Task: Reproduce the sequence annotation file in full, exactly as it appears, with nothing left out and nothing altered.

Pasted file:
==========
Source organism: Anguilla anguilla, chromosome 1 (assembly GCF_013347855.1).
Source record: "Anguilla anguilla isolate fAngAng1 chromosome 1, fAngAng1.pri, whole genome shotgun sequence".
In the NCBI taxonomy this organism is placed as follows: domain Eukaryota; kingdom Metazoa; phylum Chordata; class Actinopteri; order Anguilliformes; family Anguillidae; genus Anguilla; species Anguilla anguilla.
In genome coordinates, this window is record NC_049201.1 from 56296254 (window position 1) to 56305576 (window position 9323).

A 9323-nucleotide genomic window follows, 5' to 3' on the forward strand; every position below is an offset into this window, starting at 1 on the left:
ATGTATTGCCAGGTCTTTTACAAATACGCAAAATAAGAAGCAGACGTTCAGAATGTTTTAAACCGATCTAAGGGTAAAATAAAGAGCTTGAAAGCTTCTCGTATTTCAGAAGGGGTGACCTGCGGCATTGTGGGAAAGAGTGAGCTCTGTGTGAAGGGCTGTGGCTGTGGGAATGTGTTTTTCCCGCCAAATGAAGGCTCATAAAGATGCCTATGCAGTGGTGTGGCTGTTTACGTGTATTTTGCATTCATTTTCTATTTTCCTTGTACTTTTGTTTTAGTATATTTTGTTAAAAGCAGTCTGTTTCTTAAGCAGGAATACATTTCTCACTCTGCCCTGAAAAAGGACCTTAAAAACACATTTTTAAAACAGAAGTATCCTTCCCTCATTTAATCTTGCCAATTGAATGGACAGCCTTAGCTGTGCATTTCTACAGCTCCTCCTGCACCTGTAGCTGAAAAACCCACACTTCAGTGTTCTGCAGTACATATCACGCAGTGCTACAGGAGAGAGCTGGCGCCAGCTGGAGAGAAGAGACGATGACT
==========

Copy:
Source organism: Anguilla anguilla, chromosome 1 (assembly GCF_013347855.1).
Source record: "Anguilla anguilla isolate fAngAng1 chromosome 1, fAngAng1.pri, whole genome shotgun sequence".
In the NCBI taxonomy this organism is placed as follows: domain Eukaryota; kingdom Metazoa; phylum Chordata; class Actinopteri; order Anguilliformes; family Anguillidae; genus Anguilla; species Anguilla anguilla.
In genome coordinates, this window is record NC_049201.1 from 56296254 (window position 1) to 56305576 (window position 9323).

A 9323-nucleotide genomic window follows, 5' to 3' on the forward strand; every position below is an offset into this window, starting at 1 on the left:
ATGTATTGCCAGGTCTTTTACAAATACGCAAAATAAGAAGCAGACGTTCAGAATGTTTTAAACCGATCTAAGGGTAAAATAAAGAGCTTGAAAGCTTCTCGTATTTCAGAAGGGGTGACCTGCGGCATTGTGGGAAAGAGTGAGCTCTGTGTGAAGGGCTGTGGCTGTGGGAATGTGTTTTTCCCGCCAAATGAAGGCTCATAAAGATGCCTATGCAGTGGTGTGGCTGTTTACGTGTATTTTGCATTCATTTTCTATTTTCCTTGTACTTTTGTTTTAGTATATTTTGTTAAAAGCAGTCTGTTTCTTAAGCAGGAATACATTTCTCACTCTGCCCTGAAAAAGGACCTTAAAAACACATTTTTAAAACAGAAGTATCCTTCCCTCATTTAATCTTGCCAATTGAATGGACAGCCTTAGCTGTGCATTTCTACAGCTCCTCCTGCACCTGTAGCTGAAAAACCCACACTTCAGTGTTCTGCAGTACATATCACGCAGTGCTACAGGAGAGAGCTGGCGCCAGCTGGAGAGAAGAGACGATGACT